Change can sometimes be a very daunting thing, especially after 22 years of consistency.
Vast change is what Arsenal were facing at the beginning of this season following the departure of longstanding servant, Arsène Wenger. The commanding presence he had over the club which he constructed over his 22-year tenure was suddenly gone and ultimately the task of taking over from an accomplished manager such as Wenger was always going to be a demanding one.
Unai Emery was the man chosen to supersede Wenger at Arsenal and there were extremely high expectations of him as the season got underway. Yet, this has not phased the Spaniard in the slightest and the Gunners currently sit fourth in the table with seven wins and 22 points, only four behind the current league leaders. He has seemed to set the Emirates alight early on in his tenure – but just how has he achieved this empathic start and how is this new-look side different to Arsenal’s Wenger era?
Arsène Wenger had put his tactical stamp on Arsenal Football Club. The team were renowned for playing ‘the Wenger way’ – a way of playing football that had been ingrained in the identity of the club over the course of two decades – so to appoint a manager with a tactical style so starkly contrasting to Wenger’s in Emery was a bold move by Stan Kroenke and the men in suits at Arsenal.
Wenger’s footballing distinctiveness embodied an exuberant and unrestricted attacking brand of football; a laissez-faire approach by the Frenchman that allowed talented and creative players like Thierry Henry and Dennis Bergkamp to thrive in the final third of the pitch and fire Arsenal to the acquisition of multiple pieces of silverware in an enchanting manner. Emery, on the other hand, brings meticulous and organised football to the Emirates. No longer are Arsenal playing ‘the Wenger way’; a way that brought Arsenal success but whose stubbornness to that fixed style brought discontent among supporters, instead they are playing in a way which allows the team to be fluid and to adapt to their opposition in a daunting way.
Adaptation is key for Emery and patience is key for the fans. This season, Arsenal have regularly lined up in a 4-2-3-1 formation with the clinical Alexandre Lacazette spearheading the attack and finally finding his form. However, Emery has demonstrated countless times that this formation is certainly not fixed, regularly shifting into a 4-4-2 to incorporate Pierre-Emerick Aubameyang alongside Lacazette to really punish tentative defences like Fulham’s three-man defence at Craven Cottage three weeks ago – a game finishing 5-1 to Emery’s side.
Where Wenger and Emery do have similarities, however, is in their centricity on attacking football; with Emery choosing to overload the final third of the pitch to provide more passing options as well as creating pockets of space where Arsenal’s high-toned passing style can create chances. Whilst this eager attacking style perhaps puts a lot of pressure on the two central sitting midfielders to provide passing support as well as covering channels in the event of a counter attack; Arsenal’s unique passing style has proved efficient countless times this season as we saw in fixtures vs Fulham and Leicester respectively and it is a style which is still being perfected by Emery himself.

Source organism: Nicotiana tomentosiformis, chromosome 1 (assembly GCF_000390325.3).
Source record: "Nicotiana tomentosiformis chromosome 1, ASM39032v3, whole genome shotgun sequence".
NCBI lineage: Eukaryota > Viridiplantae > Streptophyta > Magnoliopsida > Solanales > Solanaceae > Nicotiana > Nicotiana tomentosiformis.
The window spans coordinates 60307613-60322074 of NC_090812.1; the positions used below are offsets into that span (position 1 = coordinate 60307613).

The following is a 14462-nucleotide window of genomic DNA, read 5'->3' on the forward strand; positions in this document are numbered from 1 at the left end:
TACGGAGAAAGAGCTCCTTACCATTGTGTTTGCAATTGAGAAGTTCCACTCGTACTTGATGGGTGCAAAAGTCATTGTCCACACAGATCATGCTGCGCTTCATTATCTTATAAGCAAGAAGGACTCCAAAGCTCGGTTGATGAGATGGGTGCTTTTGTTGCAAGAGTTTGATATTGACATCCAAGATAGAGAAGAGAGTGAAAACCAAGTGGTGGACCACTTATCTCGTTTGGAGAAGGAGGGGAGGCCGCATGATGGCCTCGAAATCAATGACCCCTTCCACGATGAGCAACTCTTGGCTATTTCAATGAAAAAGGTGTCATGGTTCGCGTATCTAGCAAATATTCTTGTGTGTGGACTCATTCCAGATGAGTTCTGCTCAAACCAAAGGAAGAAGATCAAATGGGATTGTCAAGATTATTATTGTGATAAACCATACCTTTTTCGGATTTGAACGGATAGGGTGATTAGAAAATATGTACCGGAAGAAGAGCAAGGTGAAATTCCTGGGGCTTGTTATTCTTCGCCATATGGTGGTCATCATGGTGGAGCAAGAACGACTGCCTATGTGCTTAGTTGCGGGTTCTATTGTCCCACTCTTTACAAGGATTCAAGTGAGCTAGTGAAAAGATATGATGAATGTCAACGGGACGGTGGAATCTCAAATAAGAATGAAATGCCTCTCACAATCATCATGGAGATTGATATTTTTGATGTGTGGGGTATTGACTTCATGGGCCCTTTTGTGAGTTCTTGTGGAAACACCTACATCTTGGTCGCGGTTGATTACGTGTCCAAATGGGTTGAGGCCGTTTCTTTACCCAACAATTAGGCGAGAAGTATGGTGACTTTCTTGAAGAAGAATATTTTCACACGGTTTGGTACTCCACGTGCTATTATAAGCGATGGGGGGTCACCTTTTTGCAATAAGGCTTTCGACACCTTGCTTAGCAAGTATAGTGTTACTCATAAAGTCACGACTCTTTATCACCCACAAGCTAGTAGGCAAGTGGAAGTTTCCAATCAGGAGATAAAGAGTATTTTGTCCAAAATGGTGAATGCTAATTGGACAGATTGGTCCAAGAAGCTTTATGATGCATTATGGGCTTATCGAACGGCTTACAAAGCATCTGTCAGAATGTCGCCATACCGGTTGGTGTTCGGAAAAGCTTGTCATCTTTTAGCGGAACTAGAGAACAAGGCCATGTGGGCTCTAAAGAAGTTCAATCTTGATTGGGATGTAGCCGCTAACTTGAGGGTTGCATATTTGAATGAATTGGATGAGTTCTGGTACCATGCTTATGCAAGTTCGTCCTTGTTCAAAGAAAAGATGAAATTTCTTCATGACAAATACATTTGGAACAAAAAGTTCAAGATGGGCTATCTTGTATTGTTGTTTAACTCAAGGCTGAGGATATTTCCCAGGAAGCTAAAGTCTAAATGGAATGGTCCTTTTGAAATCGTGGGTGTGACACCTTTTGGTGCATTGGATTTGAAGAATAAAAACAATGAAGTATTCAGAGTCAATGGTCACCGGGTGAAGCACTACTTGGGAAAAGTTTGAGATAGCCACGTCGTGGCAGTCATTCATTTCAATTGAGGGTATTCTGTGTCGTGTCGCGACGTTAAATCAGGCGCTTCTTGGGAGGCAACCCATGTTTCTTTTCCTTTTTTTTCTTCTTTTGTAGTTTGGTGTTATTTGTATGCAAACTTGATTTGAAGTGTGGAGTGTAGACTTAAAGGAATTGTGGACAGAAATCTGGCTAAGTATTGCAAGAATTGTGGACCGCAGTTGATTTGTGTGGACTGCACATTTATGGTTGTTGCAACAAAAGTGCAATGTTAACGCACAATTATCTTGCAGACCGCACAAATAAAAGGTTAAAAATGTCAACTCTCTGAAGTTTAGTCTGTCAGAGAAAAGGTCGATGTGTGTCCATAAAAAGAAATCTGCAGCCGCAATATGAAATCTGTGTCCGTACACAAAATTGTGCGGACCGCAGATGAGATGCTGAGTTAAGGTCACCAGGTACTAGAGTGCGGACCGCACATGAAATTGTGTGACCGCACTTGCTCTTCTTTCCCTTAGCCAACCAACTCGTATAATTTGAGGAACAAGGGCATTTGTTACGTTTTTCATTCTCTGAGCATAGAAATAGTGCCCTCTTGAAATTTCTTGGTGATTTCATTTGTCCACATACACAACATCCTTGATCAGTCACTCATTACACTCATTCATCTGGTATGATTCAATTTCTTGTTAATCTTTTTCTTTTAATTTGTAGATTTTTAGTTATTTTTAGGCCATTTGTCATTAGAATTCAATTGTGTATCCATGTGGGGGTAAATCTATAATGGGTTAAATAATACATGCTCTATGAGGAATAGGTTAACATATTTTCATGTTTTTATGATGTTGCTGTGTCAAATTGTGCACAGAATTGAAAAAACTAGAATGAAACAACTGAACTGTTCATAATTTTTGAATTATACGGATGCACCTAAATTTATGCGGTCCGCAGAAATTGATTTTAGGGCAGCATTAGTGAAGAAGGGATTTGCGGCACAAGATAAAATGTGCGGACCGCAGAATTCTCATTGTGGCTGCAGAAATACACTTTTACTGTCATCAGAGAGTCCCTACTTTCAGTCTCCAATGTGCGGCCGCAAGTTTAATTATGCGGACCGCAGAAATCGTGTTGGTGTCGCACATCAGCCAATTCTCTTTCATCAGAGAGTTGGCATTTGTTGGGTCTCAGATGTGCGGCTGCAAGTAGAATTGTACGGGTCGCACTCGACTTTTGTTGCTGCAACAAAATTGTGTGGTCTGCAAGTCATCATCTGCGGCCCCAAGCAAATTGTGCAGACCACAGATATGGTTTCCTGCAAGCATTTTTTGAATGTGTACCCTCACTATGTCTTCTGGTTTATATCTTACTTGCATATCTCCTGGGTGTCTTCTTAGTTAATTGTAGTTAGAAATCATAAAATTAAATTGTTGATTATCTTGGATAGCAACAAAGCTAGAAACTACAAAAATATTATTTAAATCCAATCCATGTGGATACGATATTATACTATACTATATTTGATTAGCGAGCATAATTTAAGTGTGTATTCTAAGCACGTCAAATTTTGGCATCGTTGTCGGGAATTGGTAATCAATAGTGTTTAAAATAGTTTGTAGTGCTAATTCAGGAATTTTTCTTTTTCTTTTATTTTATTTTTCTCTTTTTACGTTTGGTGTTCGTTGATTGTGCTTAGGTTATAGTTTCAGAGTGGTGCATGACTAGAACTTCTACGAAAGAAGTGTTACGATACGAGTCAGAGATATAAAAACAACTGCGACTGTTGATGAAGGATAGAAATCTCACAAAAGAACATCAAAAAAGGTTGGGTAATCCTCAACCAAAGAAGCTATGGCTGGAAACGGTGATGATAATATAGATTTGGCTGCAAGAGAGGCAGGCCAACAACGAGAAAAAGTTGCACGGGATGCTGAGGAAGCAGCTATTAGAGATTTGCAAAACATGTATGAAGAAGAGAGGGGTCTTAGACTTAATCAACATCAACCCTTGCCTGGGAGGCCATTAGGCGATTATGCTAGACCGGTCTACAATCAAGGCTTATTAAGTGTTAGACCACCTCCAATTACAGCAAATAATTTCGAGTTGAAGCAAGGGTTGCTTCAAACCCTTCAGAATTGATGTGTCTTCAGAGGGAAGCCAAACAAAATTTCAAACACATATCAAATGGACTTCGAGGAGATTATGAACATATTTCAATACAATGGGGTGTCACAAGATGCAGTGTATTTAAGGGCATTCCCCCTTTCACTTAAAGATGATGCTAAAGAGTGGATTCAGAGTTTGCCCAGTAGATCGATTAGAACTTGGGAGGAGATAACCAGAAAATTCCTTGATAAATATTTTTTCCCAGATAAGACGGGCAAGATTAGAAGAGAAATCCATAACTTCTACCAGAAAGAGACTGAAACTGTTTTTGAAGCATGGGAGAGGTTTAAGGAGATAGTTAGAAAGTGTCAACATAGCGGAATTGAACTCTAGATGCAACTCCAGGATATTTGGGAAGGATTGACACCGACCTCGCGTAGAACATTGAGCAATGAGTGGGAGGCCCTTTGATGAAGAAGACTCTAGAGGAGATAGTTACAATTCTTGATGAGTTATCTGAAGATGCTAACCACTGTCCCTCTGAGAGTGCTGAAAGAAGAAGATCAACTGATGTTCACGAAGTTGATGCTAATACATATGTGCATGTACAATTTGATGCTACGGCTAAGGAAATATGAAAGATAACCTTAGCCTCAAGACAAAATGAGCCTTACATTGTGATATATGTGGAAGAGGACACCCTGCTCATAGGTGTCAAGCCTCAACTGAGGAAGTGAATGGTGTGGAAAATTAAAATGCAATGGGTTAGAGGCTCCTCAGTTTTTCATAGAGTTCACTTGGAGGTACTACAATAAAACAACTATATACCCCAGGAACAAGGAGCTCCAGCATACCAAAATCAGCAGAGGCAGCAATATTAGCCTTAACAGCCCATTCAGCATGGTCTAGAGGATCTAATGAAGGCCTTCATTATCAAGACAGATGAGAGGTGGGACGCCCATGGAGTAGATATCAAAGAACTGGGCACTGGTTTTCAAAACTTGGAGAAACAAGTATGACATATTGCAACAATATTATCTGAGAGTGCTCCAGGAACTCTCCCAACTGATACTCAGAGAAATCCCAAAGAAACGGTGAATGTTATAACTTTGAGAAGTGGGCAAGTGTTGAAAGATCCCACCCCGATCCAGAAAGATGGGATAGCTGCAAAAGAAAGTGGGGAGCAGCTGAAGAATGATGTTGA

The Spaniard’s attacking football requires every player to work as an individual cog in a well-oiled machine – a principal highlighted clearly by Shkrodran Mustafi’s position at the top of Arsenal’s passing standings; despite playing at centre-back. The Spaniard favours his full-backs, in Nacho Monreal and Hector Bellerin, to dart forward and either draw defenders away from Arsenal’s attacking players or fulfil roles on the attacking flanks to put balls into the box – a move that is clearly paying off with Bellerin playing a crucial part in all three of Arsenal’s goals against Leicester.
The attacking full-backs shift passing responsibilities onto Mustafi and Rob Holding, whom are expected to play long passes out to the flanks or balls vertically from their high defensive line, creating swift attacking moves from Arsenal’s own half. However, an overhaul of attacking responsibilities clearly leads to more chances conceded from counter-attacks. Arsenal sit second only to Manchester United in goals conceded from teams in the top-half of the table with 13 – 10 more goals than Manchester City who are only one-point ahead of the Gunners. The new integration of confident sweeper-keeper Bernd Leno in place of veteran Petr Čech is certainly an attempt to limit the concession of goals, but Unai Emery clearly embodies the “we’ll score more than you” philosophy whilst manning the Arsenal squad.
Change can certainly be a rugged process, especially change through the prominent contrast between Wenger and his successor. Whilst creases most-certainly need to be ironed out and the current side are world’s apart from “the Invincibles”, lets not kid ourselves, it wouldn’t be hyperbolic to suggest that the Gunners are starting to look like a real threat again – a step in the right direction from the bleak end of Wenger’s reign.
Without a doubt, this is a new-look Arsenal and a new-look that other big Premier League sides aren’t best pleased to see.